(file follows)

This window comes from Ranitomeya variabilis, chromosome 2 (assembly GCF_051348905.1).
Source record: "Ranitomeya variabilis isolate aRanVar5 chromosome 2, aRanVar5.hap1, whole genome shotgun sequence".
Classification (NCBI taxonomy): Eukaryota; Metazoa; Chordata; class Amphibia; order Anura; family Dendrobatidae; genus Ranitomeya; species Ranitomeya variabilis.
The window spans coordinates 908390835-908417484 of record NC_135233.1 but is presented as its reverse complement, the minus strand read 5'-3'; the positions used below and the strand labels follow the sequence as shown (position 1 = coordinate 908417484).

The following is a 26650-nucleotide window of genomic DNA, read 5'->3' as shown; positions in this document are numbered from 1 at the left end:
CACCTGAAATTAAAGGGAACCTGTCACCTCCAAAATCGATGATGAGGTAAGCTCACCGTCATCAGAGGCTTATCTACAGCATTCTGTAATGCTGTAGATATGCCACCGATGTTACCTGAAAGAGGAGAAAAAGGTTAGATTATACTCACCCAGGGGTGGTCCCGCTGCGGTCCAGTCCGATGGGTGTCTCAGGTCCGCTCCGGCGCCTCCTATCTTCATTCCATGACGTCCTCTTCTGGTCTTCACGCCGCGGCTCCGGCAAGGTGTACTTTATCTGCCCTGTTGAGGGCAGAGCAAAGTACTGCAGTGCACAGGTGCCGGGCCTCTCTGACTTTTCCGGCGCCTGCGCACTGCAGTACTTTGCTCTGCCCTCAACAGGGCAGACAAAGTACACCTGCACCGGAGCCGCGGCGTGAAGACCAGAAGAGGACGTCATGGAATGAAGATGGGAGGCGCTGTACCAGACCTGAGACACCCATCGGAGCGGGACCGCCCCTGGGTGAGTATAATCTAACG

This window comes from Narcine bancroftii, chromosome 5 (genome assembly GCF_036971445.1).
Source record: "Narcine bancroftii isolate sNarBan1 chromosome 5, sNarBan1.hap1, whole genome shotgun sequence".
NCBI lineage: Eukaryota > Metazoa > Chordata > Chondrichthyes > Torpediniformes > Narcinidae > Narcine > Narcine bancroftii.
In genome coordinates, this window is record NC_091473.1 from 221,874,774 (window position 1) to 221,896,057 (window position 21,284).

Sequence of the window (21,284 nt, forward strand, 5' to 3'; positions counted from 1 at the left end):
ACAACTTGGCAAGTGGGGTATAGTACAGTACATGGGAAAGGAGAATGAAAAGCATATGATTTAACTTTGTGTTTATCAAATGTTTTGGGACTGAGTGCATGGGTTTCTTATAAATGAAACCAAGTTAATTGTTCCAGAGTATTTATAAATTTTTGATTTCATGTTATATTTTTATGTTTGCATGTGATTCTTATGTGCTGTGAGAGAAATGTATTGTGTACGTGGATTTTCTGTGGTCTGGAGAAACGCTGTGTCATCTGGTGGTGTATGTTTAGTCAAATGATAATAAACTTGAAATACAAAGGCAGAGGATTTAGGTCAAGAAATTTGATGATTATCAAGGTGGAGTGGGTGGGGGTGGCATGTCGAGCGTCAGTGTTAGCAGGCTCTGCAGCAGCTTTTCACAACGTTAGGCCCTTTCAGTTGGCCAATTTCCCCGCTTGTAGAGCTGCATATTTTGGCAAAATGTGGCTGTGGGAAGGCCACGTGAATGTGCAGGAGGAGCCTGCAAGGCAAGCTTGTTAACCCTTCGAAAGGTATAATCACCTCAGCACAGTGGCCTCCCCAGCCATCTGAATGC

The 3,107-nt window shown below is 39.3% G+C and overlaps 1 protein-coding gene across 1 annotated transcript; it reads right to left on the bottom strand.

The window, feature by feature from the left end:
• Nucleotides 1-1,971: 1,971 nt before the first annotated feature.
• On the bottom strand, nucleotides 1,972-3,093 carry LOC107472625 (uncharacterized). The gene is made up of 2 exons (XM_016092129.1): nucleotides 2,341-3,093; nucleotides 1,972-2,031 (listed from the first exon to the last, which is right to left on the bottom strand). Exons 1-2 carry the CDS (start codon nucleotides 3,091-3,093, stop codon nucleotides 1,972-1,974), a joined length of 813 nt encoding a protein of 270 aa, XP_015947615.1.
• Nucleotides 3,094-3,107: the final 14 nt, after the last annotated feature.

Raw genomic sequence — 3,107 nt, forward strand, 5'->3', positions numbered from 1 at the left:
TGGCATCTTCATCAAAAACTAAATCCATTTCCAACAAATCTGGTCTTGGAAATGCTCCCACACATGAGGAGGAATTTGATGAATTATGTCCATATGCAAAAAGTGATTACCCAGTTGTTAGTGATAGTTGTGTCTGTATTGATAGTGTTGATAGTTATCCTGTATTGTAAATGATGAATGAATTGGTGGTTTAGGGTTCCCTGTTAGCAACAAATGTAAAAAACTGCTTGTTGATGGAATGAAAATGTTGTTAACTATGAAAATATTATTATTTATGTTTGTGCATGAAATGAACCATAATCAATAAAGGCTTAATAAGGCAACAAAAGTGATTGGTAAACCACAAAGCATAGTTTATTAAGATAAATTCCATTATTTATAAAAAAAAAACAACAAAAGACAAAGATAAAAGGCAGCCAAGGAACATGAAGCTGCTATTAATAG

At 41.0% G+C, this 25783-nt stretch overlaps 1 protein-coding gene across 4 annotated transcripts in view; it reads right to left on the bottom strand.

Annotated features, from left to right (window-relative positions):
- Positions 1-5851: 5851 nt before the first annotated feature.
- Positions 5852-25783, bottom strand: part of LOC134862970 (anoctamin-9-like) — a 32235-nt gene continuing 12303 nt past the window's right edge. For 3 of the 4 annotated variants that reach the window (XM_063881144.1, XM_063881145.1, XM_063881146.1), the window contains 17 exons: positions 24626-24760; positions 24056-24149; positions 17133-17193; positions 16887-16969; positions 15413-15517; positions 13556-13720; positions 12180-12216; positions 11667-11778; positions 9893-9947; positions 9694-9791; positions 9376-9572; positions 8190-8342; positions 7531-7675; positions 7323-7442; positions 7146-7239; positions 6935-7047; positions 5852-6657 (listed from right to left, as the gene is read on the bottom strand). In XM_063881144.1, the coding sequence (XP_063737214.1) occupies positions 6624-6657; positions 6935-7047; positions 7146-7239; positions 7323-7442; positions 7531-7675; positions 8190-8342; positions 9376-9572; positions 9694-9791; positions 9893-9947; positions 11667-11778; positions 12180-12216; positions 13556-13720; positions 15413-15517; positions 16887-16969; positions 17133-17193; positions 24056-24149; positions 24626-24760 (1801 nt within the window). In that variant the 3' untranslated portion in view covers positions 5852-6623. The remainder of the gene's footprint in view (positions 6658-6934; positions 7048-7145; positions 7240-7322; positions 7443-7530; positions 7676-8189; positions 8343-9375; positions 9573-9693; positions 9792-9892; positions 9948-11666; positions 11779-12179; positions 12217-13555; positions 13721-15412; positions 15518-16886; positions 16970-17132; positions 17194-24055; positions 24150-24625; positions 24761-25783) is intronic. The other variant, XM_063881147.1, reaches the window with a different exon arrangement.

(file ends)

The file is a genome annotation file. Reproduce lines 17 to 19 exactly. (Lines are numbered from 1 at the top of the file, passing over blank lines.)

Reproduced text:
• Nucleotides 3,094-3,107: the final 14 nt, after the last annotated feature.

Raw genomic sequence — 3,107 nt, forward strand, 5'->3', positions numbered from 1 at the left:
TGGCATCTTCATCAAAAACTAAATCCATTTCCAACAAATCTGGTCTTGGAAATGCTCCCACACATGAGGAGGAATTTGATGAATTATGTCCATATGCAAAAAGTGATTACCCAGTTGTTAGTGATAGTTGTGTCTGTATTGATAGTGTTGATAGTTATCCTGTATTGTAAATGATGAATGAATTGGTGGTTTAGGGTTCCCTGTTAGCAACAAATGTAAAAAACTGCTTGTTGATGGAATGAAAATGTTGTTAACTATGAAAATATTATTATTTATGTTTGTGCATGAAATGAACCATAATCAATAAAGGCTTAATAAGGCAACAAAAGTGATTGGTAAACCACAAAGCATAGTTTATTAAGATAAATTCCATTATTTATAAAAAAAAAACAACAAAAGACAAAGATAAAAGGCAGCCAAGGAACATGAAGCTGCTATTAATAG